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Published:July 8th, 2014 11:53 EST
In Maggie Daniels` Sad But Unusual Homicide Case, What Are the Promising New Leads?

In Maggie Daniels` Sad But Unusual Homicide Case, What Are the Promising New Leads?

By John G. Kays

Why would anybody want to kill the popular, lovely, and upbeat school counselor and teacher, Maggie Daniels? Over the past week, which includes the drudgery of a three-day 4th of July holiday, we`re hearing that Newton (which is a small town in North Carolina, in between Knoxville, Tn. and Charlotte, NC) detectives are making considerable progress (according to them). 

Police chief Donald Brown II expressed some optimism on Saturday, when speaking with the Charlotte Observer: investigators have had a couple of really productive days. Further: we have made some headway. We`ve developed some leads. Okay, so my curiosity is killing me; what are those leads? Do they take us to Maggie`s killer?

Nonetheless, some probing on my part is pointing me in a probable direction, towards where I think the Newton investigators (this includes the NC State Bureau of Investigation) are going. I was particularly impressed with one little seen story published by WSOC TV, Investigators follow up on leads in slain counselor case, by Dave Faherty. 

It`s not readily apparent why no other news service reported that Maggie`s car had been worked on, the week before she was killed. This unto itself (seemingly) wouldn`t amount to much, one might opine, but the car repair shop (name not given) really got a good once over, in terms of questioning; a mechanic named Adam Stone, attests to getting a proper drilling by the cops. Even a convenience store across the street got the treatment.

Well, why are detectives hammering down on this repair shop so hard? It seems as if yet another unidentified man was picking up Maggie`s car for her? Why so? Why would somebody other than Maggie Daniels herself be picking up her car? And what is the time this mystery man performed this odd (if not suspicious) task?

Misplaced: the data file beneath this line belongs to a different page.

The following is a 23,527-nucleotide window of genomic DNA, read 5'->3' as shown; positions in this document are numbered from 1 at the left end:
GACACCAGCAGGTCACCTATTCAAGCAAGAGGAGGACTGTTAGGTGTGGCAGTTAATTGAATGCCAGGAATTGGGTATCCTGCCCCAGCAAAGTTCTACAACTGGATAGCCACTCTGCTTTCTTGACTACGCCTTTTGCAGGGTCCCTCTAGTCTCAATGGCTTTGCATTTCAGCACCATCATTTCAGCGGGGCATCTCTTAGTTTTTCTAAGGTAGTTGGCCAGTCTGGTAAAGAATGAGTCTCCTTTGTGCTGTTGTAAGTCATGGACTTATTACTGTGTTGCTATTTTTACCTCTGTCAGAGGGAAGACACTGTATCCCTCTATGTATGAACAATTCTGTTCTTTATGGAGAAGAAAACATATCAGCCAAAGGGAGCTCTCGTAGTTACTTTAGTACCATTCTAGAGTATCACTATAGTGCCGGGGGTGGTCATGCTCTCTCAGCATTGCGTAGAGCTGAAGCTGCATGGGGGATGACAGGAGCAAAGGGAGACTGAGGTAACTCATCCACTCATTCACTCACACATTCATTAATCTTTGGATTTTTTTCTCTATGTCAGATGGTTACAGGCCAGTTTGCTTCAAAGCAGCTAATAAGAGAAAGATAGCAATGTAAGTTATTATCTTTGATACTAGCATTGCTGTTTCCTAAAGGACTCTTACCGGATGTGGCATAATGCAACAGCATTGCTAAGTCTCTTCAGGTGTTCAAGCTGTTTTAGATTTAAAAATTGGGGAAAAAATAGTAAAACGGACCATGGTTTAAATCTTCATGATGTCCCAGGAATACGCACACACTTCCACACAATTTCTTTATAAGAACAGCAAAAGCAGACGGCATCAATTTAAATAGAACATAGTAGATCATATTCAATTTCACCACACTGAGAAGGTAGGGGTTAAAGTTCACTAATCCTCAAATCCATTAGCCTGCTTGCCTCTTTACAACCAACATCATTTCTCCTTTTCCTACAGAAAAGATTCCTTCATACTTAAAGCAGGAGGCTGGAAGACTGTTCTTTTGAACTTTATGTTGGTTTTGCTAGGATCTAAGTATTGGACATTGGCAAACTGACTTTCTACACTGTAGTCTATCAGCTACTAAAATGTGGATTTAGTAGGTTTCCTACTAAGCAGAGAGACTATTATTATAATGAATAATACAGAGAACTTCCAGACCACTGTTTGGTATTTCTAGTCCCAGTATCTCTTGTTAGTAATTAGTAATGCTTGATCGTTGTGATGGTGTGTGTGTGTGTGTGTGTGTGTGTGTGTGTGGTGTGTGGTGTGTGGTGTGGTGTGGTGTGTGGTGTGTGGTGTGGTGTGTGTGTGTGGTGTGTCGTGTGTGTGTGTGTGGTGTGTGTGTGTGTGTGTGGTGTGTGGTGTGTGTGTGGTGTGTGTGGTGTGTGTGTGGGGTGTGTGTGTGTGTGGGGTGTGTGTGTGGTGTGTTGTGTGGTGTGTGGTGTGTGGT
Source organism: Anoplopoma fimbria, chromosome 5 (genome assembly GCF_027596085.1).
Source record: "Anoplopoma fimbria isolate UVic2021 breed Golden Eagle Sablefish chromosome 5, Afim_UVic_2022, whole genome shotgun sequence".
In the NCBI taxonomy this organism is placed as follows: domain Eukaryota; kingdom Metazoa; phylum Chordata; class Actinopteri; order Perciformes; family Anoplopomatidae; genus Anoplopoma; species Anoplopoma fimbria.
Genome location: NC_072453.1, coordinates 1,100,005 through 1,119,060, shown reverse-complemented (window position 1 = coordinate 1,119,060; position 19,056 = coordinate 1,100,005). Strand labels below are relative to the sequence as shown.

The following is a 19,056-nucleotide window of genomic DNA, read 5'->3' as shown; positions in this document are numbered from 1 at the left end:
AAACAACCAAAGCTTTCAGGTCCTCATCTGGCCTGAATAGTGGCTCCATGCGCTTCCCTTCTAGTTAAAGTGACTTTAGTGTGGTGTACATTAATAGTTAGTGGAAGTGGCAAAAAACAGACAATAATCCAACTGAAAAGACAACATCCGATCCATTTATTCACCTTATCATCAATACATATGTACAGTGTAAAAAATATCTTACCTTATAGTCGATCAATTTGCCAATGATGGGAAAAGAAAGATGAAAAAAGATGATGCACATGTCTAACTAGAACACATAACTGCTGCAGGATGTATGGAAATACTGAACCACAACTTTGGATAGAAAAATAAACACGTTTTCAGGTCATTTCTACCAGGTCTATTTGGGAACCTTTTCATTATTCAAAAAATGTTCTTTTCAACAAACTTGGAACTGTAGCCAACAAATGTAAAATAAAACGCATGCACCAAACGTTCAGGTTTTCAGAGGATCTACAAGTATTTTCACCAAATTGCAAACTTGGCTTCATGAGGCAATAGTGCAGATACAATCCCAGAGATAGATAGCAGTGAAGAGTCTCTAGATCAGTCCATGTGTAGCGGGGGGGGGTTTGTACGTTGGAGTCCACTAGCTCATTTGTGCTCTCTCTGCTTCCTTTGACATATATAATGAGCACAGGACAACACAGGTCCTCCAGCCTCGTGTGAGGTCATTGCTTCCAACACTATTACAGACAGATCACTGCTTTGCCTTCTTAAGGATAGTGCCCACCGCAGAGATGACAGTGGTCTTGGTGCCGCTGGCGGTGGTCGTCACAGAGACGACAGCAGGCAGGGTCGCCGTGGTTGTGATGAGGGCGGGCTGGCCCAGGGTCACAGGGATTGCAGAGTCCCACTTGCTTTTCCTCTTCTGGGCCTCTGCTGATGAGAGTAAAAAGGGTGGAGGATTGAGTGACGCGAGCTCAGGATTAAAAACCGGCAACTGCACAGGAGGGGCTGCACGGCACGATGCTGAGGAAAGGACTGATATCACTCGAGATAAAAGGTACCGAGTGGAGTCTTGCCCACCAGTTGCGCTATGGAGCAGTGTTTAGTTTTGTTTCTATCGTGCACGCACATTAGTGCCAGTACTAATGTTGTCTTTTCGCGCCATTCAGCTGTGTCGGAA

Obviously, we want to know whether it was just before (or just after) she was murdered; to further complicate matters, can we identify precisely the exact time of her death? I suspect it was during the evening, on Friday, June 27th, since she had been seen that very afternoon by the Windsor apartment custodian; and I understand, surveillance cameras captured her that afternoon (as hard as it is to say, still alive).

I`m certain, detectives really want to speak with this man, who was supposedly picking up Ms Daniels` car; in my mind, this is a significant lead, since the majority of people whose cars are getting fixed, wouldn`t behave in this manner (most would want to question what was done and the charges)

Another inconsistency I`ve uncovered, or rather two facts about the case that I`m not so easily able to reconcile, are one, it was her longtime friend, Addie Shuford, who found her dead at the Windsor Apartments, on Saturday morning, around 10:30 AM-ish. So, two would be, what about the weird 911 call, where a neighbor thought to enter her unlocked apartment, supposedly to check-up on her? 

Which one found her first, Addie or the Mystery 911 caller? *(and have detectives identified this man yet, with a marked southern drawl?) Does his identification by detectives add up to the progress we`re hearing so much about lately?

Much clarification is needed in this area; I mean, especially in regards to the initial discovery of Maggie Daniels` body, which should include the exact time, the condition of her apartment, who first found her, and why they put themselves in that touchy, controversial role in the first place. Well, with Addie Shuford it`s fairly easy to say, but not so with the 911 neighbor. How well did he know her, and why was he calling her up on the phone? 

And what`s this about the Newton Police initially being called on a property damage claim? Is this a coincidence, or is it somehow related to the weird circumstances associated with Maggie`s death? An unreconciled confluence of events cast a great deal of confusion and ambiguity in the murder case of tremendously adored, young counselor and teacher; it`s not to difficult to understand why a wave of fear and uneasiness is sweeping over the small North Carolinian town of Newton.